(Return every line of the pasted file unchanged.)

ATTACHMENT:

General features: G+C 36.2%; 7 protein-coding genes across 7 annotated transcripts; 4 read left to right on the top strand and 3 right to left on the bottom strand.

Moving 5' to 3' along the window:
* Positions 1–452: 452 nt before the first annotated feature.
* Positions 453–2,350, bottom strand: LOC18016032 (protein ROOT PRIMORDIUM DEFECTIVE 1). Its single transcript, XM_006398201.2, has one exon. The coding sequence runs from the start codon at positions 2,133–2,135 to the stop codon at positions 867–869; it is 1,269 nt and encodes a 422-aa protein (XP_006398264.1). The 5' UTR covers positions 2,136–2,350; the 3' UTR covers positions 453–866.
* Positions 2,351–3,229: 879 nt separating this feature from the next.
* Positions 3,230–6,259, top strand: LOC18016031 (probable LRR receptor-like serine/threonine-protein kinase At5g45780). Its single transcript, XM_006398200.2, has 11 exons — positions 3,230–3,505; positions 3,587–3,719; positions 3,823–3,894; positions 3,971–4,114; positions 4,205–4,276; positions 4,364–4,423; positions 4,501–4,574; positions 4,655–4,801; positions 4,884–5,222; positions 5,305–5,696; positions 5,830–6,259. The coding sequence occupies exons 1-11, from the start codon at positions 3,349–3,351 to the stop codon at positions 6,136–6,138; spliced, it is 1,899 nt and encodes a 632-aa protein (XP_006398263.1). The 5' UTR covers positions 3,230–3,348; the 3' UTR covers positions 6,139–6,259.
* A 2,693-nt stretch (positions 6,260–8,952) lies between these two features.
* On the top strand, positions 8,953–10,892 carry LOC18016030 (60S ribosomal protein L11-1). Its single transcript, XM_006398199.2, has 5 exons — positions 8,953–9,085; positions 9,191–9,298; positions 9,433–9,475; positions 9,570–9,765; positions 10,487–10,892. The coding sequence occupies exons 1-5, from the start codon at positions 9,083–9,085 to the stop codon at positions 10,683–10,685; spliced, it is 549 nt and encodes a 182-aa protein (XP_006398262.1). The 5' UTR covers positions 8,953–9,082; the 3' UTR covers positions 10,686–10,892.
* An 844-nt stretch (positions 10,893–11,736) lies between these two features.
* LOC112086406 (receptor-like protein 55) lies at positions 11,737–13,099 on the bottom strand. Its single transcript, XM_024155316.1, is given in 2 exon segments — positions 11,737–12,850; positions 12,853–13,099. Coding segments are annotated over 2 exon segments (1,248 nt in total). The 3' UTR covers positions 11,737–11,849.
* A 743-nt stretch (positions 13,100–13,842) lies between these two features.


General features: G+C 36.2%; 7 protein-coding genes across 7 annotated transcripts; 4 read left to right on the top strand and 3 right to left on the bottom strand.

Moving 5' to 3' along the window:
* Positions 1–452: 452 nt before the first annotated feature.
* Positions 453–2,350, bottom strand: LOC18016032 (protein ROOT PRIMORDIUM DEFECTIVE 1). Its single transcript, XM_006398201.2, has one exon. The coding sequence runs from the start codon at positions 2,133–2,135 to the stop codon at positions 867–869; it is 1,269 nt and encodes a 422-aa protein (XP_006398264.1). The 5' UTR covers positions 2,136–2,350; the 3' UTR covers positions 453–866.
* Positions 2,351–3,229: 879 nt separating this feature from the next.
* Positions 3,230–6,259, top strand: LOC18016031 (probable LRR receptor-like serine/threonine-protein kinase At5g45780). Its single transcript, XM_006398200.2, has 11 exons — positions 3,230–3,505; positions 3,587–3,719; positions 3,823–3,894; positions 3,971–4,114; positions 4,205–4,276; positions 4,364–4,423; positions 4,501–4,574; positions 4,655–4,801; positions 4,884–5,222; positions 5,305–5,696; positions 5,830–6,259. The coding sequence occupies exons 1-11, from the start codon at positions 3,349–3,351 to the stop codon at positions 6,136–6,138; spliced, it is 1,899 nt and encodes a 632-aa protein (XP_006398263.1). The 5' UTR covers positions 3,230–3,348; the 3' UTR covers positions 6,139–6,259.
* A 2,693-nt stretch (positions 6,260–8,952) lies between these two features.
* On the top strand, positions 8,953–10,892 carry LOC18016030 (60S ribosomal protein L11-1). Its single transcript, XM_006398199.2, has 5 exons — positions 8,953–9,085; positions 9,191–9,298; positions 9,433–9,475; positions 9,570–9,765; positions 10,487–10,892. The coding sequence occupies exons 1-5, from the start codon at positions 9,083–9,085 to the stop codon at positions 10,683–10,685; spliced, it is 549 nt and encodes a 182-aa protein (XP_006398262.1). The 5' UTR covers positions 8,953–9,082; the 3' UTR covers positions 10,686–10,892.
* An 844-nt stretch (positions 10,893–11,736) lies between these two features.
* LOC112086406 (receptor-like protein 55) lies at positions 11,737–13,099 on the bottom strand. Its single transcript, XM_024155316.1, is given in 2 exon segments — positions 11,737–12,850; positions 12,853–13,099. Coding segments are annotated over 2 exon segments (1,248 nt in total). The 3' UTR covers positions 11,737–11,849.
* A 743-nt stretch (positions 13,100–13,842) lies between these two features.